The chair of the University of Wisconsin Athletic Board spoke on ways to improve student athletes’ college experience as well as the athletic experience 0f all students at a board meeting Friday.
Athletic Board Chair Dale Bjorling announced the creation of two ad hoc committees at the meeting. One will focus on making sure the student athletes are able to make the most of their time at the university and are not only being prepared for professional sports careers, according to Bjorling.
The collegiate level of athletics should not serve as a “minor league” for the NFL and NBA, as many student athletes have alternative career aspirations and do not wish to pursue a professional sports career, he said.
“Why should we force [student athletes] to go for a career that they’re not interested in?” Bjorling said.
Bjorling said if an exclusive NFL or NBA minor league was established, high school players would need to decide whether or not to bypass a college experience, a decision that many may not be prepared for, he said.
High school players are not physically equipped for a minor league system that may include much older players, Bjorling said. However, he said professional leagues should increase playing opportunities for young athletes who do not wish to go to college full time while competing athletically.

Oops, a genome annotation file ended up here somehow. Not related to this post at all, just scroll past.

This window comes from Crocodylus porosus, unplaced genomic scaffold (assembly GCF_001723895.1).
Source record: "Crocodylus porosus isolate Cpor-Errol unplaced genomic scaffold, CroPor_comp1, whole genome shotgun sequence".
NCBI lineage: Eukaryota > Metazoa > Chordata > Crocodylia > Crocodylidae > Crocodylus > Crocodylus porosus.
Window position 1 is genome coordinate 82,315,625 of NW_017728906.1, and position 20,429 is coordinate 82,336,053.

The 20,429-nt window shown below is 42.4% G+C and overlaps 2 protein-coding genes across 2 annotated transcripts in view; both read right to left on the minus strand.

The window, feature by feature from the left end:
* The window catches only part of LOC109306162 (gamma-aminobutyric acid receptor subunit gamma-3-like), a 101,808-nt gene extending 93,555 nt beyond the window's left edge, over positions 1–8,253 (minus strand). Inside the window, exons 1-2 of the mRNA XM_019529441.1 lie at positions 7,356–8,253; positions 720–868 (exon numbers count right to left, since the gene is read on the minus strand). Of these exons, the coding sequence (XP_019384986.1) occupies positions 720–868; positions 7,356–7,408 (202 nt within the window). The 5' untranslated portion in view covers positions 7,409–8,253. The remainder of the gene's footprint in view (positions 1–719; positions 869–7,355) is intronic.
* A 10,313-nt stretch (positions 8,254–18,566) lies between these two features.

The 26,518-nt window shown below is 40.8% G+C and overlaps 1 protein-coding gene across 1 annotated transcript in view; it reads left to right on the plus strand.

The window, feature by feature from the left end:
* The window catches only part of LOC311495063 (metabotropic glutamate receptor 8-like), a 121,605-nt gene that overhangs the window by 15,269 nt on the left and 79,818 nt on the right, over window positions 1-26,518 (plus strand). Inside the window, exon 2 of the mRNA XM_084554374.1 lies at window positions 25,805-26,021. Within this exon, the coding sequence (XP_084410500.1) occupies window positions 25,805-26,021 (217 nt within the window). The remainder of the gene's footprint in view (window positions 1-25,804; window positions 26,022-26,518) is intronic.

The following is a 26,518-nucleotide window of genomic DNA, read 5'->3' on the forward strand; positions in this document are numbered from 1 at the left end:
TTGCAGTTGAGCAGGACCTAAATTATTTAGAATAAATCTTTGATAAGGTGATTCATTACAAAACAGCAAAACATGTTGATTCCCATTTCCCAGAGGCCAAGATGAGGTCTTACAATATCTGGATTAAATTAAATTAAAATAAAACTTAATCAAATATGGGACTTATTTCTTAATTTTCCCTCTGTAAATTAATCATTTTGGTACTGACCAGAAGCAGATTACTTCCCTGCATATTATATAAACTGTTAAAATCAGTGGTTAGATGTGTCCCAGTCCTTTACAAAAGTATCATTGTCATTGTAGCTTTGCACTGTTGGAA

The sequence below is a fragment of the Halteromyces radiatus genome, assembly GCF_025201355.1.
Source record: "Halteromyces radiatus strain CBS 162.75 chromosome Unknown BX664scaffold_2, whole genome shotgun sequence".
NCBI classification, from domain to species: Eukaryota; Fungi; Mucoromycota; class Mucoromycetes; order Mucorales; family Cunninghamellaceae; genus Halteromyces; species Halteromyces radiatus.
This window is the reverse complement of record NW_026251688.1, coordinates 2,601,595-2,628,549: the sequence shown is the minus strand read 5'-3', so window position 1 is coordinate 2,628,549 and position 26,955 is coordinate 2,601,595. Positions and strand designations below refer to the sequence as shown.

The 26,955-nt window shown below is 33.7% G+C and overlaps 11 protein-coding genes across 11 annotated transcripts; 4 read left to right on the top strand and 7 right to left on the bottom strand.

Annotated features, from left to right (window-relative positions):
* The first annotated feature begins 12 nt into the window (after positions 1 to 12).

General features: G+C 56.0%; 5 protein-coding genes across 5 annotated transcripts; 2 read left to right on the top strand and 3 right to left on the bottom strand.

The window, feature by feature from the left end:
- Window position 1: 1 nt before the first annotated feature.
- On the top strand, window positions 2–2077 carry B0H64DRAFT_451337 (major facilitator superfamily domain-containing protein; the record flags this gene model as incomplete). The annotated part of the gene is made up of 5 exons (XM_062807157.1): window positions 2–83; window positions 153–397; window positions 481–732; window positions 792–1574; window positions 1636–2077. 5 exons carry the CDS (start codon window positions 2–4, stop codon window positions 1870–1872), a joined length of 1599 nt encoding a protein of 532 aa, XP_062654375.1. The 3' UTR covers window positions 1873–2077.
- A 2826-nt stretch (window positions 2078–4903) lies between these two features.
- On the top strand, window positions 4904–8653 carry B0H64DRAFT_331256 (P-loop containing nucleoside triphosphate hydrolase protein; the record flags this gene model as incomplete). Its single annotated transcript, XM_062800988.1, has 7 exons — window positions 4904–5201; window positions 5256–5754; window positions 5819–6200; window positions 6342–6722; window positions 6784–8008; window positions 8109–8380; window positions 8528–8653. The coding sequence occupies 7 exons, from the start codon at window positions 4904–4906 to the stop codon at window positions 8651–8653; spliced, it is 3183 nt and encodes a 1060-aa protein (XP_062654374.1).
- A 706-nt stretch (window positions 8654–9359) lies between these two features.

Bjorling said the first committee focuses on emphasizing amateurism in college athletics, adding it is essential to redefine the requirements of a student athlete in order to prioritize their welfare.
He said student athletes should be focused on academics as much as their sport, and that they should be able to take advantage of opportunities like studying abroad or completing internships.
“We want to give them a more well-rounded experience for when their skills are exhausted,” Bjorling said.
Bjorling also addressed the negative impact of mid-week travel on student athletes, which was discussed at the last Big Ten meeting.
Bjorling said he would like to restructure schedules to minimize the amount of days that student athletes miss class, while keeping in mind that the athletes want to have good tournaments.
He said the second ad hoc committee, completely unrelated to the first, would help to improve the Camp Randall environment.
“It’s hard to address this because we’ve tried to address some things chanted in Camp Randall in the past, but everything has been consistently unsuccessful,” Bjorling said, referring to the cursing that occurs in the student section at football games.
Bjorling said he would like to improve the Camp Randall environment by having a student-led effort to reach out to other student groups.
He also said officials have weighed the possibility of paying college athletes, but the discussion has been “terminated for the most part.”
“I think that the message is that the payment for athletic performance does not have any support at the conference level and I think it doesn’t have support generally across the country,” Bjorling said.